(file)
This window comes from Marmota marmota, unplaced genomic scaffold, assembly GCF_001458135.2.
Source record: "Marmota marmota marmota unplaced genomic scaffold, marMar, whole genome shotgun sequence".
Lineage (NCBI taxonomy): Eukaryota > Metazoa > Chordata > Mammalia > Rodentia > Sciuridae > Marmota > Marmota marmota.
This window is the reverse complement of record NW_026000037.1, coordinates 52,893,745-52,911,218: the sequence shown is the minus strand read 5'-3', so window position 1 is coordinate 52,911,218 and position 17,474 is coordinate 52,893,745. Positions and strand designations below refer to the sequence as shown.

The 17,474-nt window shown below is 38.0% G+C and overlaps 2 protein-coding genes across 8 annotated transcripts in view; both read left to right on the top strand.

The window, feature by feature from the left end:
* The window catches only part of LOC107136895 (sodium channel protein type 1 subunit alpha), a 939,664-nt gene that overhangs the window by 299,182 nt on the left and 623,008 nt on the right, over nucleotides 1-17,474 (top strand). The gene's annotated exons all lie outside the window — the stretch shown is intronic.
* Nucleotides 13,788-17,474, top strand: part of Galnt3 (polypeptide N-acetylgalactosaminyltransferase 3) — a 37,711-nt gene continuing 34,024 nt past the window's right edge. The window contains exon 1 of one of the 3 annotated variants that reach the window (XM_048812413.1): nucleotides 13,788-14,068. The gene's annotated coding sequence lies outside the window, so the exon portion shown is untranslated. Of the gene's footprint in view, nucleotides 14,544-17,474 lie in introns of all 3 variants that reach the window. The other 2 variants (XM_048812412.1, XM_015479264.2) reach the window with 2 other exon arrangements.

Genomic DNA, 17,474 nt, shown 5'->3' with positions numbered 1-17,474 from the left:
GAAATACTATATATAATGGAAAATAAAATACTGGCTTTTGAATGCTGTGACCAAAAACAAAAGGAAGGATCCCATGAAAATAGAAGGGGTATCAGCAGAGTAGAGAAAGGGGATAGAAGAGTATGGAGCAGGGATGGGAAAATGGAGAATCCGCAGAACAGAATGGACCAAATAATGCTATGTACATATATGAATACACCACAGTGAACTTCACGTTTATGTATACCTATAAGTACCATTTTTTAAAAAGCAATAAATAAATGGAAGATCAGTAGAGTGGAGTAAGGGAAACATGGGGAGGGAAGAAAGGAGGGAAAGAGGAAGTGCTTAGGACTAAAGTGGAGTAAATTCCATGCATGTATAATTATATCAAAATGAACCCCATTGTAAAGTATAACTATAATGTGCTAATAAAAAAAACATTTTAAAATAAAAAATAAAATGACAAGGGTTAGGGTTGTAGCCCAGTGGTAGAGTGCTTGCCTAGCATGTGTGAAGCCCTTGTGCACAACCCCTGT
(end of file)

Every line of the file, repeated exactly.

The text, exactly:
This window comes from Marmota marmota, unplaced genomic scaffold, assembly GCF_001458135.2.
Source record: "Marmota marmota marmota unplaced genomic scaffold, marMar, whole genome shotgun sequence".
Lineage (NCBI taxonomy): Eukaryota > Metazoa > Chordata > Mammalia > Rodentia > Sciuridae > Marmota > Marmota marmota.
This window is the reverse complement of record NW_026000037.1, coordinates 52,893,745-52,911,218: the sequence shown is the minus strand read 5'-3', so window position 1 is coordinate 52,911,218 and position 17,474 is coordinate 52,893,745. Positions and strand designations below refer to the sequence as shown.

The 17,474-nt window shown below is 38.0% G+C and overlaps 2 protein-coding genes across 8 annotated transcripts in view; both read left to right on the top strand.

The window, feature by feature from the left end:
* The window catches only part of LOC107136895 (sodium channel protein type 1 subunit alpha), a 939,664-nt gene that overhangs the window by 299,182 nt on the left and 623,008 nt on the right, over nucleotides 1-17,474 (top strand). The gene's annotated exons all lie outside the window — the stretch shown is intronic.
* Nucleotides 13,788-17,474, top strand: part of Galnt3 (polypeptide N-acetylgalactosaminyltransferase 3) — a 37,711-nt gene continuing 34,024 nt past the window's right edge. The window contains exon 1 of one of the 3 annotated variants that reach the window (XM_048812413.1): nucleotides 13,788-14,068. The gene's annotated coding sequence lies outside the window, so the exon portion shown is untranslated. Of the gene's footprint in view, nucleotides 14,544-17,474 lie in introns of all 3 variants that reach the window. The other 2 variants (XM_048812412.1, XM_015479264.2) reach the window with 2 other exon arrangements.

Genomic DNA, 17,474 nt, shown 5'->3' with positions numbered 1-17,474 from the left:
GAAATACTATATATAATGGAAAATAAAATACTGGCTTTTGAATGCTGTGACCAAAAACAAAAGGAAGGATCCCATGAAAATAGAAGGGGTATCAGCAGAGTAGAGAAAGGGGATAGAAGAGTATGGAGCAGGGATGGGAAAATGGAGAATCCGCAGAACAGAATGGACCAAATAATGCTATGTACATATATGAATACACCACAGTGAACTTCACGTTTATGTATACCTATAAGTACCATTTTTTAAAAAGCAATAAATAAATGGAAGATCAGTAGAGTGGAGTAAGGGAAACATGGGGAGGGAAGAAAGGAGGGAAAGAGGAAGTGCTTAGGACTAAAGTGGAGTAAATTCCATGCATGTATAATTATATCAAAATGAACCCCATTGTAAAGTATAACTATAATGTGCTAATAAAAAAAACATTTTAAAATAAAAAATAAAATGACAAGGGTTAGGGTTGTAGCCCAGTGGTAGAGTGCTTGCCTAGCATGTGTGAAGCCCTTGTGCACAACCCCTGT